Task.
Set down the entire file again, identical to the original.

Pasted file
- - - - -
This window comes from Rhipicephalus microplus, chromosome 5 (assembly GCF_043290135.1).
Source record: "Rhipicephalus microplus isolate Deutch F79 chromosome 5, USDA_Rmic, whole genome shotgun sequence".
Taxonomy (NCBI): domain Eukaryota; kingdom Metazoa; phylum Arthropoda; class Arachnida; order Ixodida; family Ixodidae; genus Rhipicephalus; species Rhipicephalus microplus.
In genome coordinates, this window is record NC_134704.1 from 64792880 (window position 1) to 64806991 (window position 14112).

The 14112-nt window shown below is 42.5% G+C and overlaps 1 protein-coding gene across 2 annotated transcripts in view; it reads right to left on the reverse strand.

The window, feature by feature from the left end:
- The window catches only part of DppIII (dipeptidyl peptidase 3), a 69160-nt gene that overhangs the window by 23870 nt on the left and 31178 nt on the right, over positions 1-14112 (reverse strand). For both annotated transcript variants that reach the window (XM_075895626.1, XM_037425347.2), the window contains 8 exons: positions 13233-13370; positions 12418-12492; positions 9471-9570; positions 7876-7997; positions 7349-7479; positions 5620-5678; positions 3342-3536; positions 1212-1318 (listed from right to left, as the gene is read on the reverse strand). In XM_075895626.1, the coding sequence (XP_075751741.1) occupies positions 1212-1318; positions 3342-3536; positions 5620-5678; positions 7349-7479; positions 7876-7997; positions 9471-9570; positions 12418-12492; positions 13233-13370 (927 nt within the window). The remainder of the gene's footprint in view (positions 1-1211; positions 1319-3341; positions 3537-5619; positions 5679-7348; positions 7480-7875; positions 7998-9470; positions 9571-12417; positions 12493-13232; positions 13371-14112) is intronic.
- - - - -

This window comes from Rhipicephalus microplus, chromosome 5 (assembly GCF_043290135.1).
Source record: "Rhipicephalus microplus isolate Deutch F79 chromosome 5, USDA_Rmic, whole genome shotgun sequence".
Taxonomy (NCBI): domain Eukaryota; kingdom Metazoa; phylum Arthropoda; class Arachnida; order Ixodida; family Ixodidae; genus Rhipicephalus; species Rhipicephalus microplus.
In genome coordinates, this window is record NC_134704.1 from 64792880 (window position 1) to 64806991 (window position 14112).

The 14112-nt window shown below is 42.5% G+C and overlaps 1 protein-coding gene across 2 annotated transcripts in view; it reads right to left on the reverse strand.

The window, feature by feature from the left end:
- The window catches only part of DppIII (dipeptidyl peptidase 3), a 69160-nt gene that overhangs the window by 23870 nt on the left and 31178 nt on the right, over positions 1-14112 (reverse strand). For both annotated transcript variants that reach the window (XM_075895626.1, XM_037425347.2), the window contains 8 exons: positions 13233-13370; positions 12418-12492; positions 9471-9570; positions 7876-7997; positions 7349-7479; positions 5620-5678; positions 3342-3536; positions 1212-1318 (listed from right to left, as the gene is read on the reverse strand). In XM_075895626.1, the coding sequence (XP_075751741.1) occupies positions 1212-1318; positions 3342-3536; positions 5620-5678; positions 7349-7479; positions 7876-7997; positions 9471-9570; positions 12418-12492; positions 13233-13370 (927 nt within the window). The remainder of the gene's footprint in view (positions 1-1211; positions 1319-3341; positions 3537-5619; positions 5679-7348; positions 7480-7875; positions 7998-9470; positions 9571-12417; positions 12493-13232; positions 13371-14112) is intronic.